Paul Krugman: The Trump Administration's Newest Lie May Be Its Most Galling Yet

News & Politics

Trump's decision to wind down the Deferred Action for Childhood Arrivals (DACA) program is a moral abomination. As many as 800,000 people, who were brought to the United States as young children and have lived in the country their entire lives, face the prospect of deportation because the Department of Justice claims, among other dubious justifications, that these immigrants have "denied jobs to hundreds of thousands of Americans."

As Paul Krugman writes in his Friday column, this is an outright falsehood, and perhaps the administration's most vile lie to date.

No one should have to prove their innate value to a country's economy, but even by this perverse metric most DACA beneficiaries, or Dreamers, have shown themselves to be model citizens. Ninety-one percent are gainfully employed, and their work has benefited almost every major U.S. company, according to one study.

"They are, according to all available data, an exemplary segment of our population: hard-working young people, many seeking to improve themselves through higher education," Krugman writes. "They’re committed to the values of their home—because America is their home."

Any argument to the contrary amounts to "junk economics." The United States is currently facing a dual threat triggered by declining fertility: As its population grows older, fewer workers are available to pay the kind of taxes needed to keep Social Security and Medicare solvent. This also means smaller returns for private investment, putting the country at risk of a prolonged recession. Krugman explains:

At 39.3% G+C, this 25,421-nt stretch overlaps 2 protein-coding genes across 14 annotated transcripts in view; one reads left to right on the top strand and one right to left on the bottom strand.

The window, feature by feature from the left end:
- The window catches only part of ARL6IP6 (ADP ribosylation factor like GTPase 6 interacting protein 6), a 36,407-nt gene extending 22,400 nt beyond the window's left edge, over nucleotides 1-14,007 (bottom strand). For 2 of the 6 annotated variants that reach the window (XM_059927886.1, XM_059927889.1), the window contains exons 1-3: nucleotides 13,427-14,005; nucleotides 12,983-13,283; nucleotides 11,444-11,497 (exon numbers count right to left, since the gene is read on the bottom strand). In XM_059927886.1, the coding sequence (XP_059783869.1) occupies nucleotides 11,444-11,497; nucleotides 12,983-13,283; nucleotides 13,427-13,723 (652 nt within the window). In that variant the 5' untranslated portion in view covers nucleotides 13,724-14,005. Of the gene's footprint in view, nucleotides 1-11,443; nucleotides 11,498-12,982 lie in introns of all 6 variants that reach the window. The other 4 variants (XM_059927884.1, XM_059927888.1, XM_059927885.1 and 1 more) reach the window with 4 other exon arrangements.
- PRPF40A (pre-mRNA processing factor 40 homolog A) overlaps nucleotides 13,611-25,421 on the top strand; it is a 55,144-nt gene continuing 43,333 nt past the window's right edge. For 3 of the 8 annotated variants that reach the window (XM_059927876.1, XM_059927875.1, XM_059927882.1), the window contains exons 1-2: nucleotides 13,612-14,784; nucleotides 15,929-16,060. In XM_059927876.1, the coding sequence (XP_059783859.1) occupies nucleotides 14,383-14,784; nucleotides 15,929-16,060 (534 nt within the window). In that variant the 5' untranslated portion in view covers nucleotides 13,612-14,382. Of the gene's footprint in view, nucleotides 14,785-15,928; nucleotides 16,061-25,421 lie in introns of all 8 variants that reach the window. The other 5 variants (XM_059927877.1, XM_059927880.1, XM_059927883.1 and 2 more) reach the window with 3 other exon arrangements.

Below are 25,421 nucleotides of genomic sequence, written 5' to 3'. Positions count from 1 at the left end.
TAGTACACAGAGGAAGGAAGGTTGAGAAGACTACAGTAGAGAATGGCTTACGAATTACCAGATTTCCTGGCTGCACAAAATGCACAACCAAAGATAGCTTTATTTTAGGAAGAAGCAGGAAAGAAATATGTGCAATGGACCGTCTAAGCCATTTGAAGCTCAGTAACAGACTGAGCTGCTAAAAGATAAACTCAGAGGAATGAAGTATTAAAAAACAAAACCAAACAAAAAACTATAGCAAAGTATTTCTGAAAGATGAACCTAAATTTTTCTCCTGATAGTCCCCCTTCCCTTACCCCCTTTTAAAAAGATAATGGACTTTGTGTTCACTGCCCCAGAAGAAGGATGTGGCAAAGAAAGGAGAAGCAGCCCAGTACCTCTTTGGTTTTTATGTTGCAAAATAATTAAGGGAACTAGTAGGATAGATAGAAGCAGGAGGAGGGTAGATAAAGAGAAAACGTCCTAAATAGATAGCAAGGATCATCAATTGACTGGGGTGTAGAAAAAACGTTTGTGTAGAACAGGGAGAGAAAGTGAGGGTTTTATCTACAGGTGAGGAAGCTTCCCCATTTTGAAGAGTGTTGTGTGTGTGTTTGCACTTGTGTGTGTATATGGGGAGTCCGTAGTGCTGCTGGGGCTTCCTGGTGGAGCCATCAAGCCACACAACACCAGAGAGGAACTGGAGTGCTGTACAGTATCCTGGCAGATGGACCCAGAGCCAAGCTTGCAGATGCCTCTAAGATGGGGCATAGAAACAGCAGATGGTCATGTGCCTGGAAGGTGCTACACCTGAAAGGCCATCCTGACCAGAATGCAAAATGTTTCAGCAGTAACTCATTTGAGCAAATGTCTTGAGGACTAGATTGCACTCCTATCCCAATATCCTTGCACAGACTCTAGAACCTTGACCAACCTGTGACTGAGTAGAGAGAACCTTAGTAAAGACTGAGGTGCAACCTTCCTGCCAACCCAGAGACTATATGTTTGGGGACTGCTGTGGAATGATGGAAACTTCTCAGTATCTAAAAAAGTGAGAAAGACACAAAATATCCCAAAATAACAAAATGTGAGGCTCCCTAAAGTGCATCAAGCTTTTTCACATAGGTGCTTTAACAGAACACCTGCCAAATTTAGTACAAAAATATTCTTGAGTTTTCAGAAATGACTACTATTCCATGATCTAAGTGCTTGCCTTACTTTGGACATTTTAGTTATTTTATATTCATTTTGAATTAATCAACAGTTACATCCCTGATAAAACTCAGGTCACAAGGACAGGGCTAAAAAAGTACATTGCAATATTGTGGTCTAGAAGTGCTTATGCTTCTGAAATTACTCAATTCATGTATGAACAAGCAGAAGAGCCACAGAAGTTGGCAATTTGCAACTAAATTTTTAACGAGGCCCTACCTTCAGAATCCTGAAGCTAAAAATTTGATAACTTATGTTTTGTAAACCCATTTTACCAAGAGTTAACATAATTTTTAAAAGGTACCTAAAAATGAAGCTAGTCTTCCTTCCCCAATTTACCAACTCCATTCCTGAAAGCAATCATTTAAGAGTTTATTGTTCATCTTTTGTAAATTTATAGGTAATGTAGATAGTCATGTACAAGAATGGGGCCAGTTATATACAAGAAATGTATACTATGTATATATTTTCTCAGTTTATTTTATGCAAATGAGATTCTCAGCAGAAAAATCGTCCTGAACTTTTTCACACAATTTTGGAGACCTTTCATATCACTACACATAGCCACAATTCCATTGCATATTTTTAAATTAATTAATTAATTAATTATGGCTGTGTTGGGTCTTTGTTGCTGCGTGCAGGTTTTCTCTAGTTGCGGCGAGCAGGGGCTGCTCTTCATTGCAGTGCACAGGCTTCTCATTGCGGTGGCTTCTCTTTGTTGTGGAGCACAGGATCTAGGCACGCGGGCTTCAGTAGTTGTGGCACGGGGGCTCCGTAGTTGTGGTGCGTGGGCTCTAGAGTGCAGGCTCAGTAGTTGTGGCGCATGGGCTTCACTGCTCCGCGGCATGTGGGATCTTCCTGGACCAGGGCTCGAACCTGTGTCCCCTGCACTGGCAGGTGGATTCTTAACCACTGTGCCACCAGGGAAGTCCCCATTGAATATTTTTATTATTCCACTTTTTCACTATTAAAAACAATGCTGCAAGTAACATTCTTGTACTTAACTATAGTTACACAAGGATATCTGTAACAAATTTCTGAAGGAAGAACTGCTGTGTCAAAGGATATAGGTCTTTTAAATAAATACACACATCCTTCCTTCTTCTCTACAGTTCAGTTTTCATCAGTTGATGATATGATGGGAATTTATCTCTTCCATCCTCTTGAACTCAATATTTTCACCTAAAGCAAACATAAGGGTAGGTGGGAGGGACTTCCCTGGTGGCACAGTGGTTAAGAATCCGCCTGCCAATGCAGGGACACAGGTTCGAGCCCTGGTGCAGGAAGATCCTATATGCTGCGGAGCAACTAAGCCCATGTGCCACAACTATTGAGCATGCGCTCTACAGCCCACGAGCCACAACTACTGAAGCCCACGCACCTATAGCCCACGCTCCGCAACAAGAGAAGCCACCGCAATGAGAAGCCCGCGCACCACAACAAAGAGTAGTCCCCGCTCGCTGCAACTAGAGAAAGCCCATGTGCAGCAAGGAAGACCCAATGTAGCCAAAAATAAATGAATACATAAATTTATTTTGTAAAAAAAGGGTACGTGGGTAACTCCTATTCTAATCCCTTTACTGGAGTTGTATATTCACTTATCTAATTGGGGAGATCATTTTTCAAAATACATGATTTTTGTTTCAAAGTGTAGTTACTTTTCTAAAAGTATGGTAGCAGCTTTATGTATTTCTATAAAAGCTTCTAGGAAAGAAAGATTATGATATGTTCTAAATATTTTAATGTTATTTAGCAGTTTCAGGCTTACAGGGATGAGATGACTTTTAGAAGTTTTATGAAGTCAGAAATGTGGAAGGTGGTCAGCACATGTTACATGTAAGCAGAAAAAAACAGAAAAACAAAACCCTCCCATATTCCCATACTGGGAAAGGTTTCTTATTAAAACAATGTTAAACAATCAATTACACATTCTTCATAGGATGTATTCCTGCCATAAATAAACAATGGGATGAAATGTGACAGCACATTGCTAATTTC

It’s not an accident that Japan, which has low fertility and is deeply hostile to immigration, began experiencing persistent deflation and stagnation a decade before the rest of the world. Destroying DACA makes America more like Japan. Why would we want to do that?

"The truth is that letting the Dreamers work legally helps the U.S. economy," he argues. "Pushing them out or into the shadows is bad for everyone except racists."

But then, that's the whole point.

Read Paul Krugman's column at the New York Times.

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